Violence affects every community, but some youth may be more at risk based on where they live. In this continuing series, Youth Violence in Numbers, this article examines the data presented by David-Fernon and Simon’s Preventing Youth Violence: Opportunities for Action and the National Gang Center’s National Youth Gang Survey Analysis.
The first example of this occurs when comparing urban and rural areas. Law enforcement data from 2012 showed that crime rates were disproportionately higher in cities (469 per 100,000) versus in metropolitan counties (259 per 100,000) or suburban area (252 per 100,000).
Additionally, the presence of gangs is also higher in cities. The National Youth Gang Survey found that 85% of large cities, 50% of suburban counties, 30% of smaller cities, and 14% of rural counties reported the presence of gangs.Despite there often times being more violence in cities, it can greatly vary across neighborhoods inside those cities.
For instance, if from an early age youth are exposed to crime and family violence, they are most likely to see gang behavior as “acceptable”. Therefore, in the future, it more likely that they will participate in these behaviors. There are also differing types of youth violence in certain areas versus others. In Maine, only 17% of high school students reported being involved in a physical fight, while the national average was 25%. On the other hand, 24% of students reported being bullied, while the national average was only 20%.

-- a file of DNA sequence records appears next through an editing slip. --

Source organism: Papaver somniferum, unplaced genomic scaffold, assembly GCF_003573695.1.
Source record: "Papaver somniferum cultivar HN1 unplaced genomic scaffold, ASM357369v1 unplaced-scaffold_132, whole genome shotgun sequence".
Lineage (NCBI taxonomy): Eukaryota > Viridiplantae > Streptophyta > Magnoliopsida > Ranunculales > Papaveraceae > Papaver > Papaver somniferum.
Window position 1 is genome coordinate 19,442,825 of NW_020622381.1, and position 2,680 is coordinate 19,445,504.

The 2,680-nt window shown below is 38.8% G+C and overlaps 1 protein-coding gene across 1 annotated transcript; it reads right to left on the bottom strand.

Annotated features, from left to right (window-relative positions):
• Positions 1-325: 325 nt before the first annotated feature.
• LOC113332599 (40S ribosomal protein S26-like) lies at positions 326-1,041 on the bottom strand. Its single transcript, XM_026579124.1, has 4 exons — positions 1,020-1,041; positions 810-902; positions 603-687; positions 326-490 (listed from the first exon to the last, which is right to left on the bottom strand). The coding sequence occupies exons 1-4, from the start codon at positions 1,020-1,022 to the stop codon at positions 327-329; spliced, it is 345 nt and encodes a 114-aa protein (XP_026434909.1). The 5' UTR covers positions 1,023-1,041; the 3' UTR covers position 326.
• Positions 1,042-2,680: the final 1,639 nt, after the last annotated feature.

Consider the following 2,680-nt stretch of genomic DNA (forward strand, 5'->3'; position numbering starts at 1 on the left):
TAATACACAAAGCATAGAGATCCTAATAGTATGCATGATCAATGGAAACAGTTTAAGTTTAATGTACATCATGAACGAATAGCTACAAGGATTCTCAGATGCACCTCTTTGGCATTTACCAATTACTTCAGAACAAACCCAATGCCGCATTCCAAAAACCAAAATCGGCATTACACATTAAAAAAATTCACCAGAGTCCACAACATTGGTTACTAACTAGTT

This data can be used in very important ways by in order to prevent violence. In the case of school districts, they could examine schools in areas experiencing economic downfalls and implement a greater number of prevention projects versus schools in higher-income areas.
David-Ferdon C, Simon T.R. Preventing Youth Violence: Opportunities for Action. Atlanta, GA: National Center for Injury Prevention and Control, Centers for Disease Control and Prevention, 2014.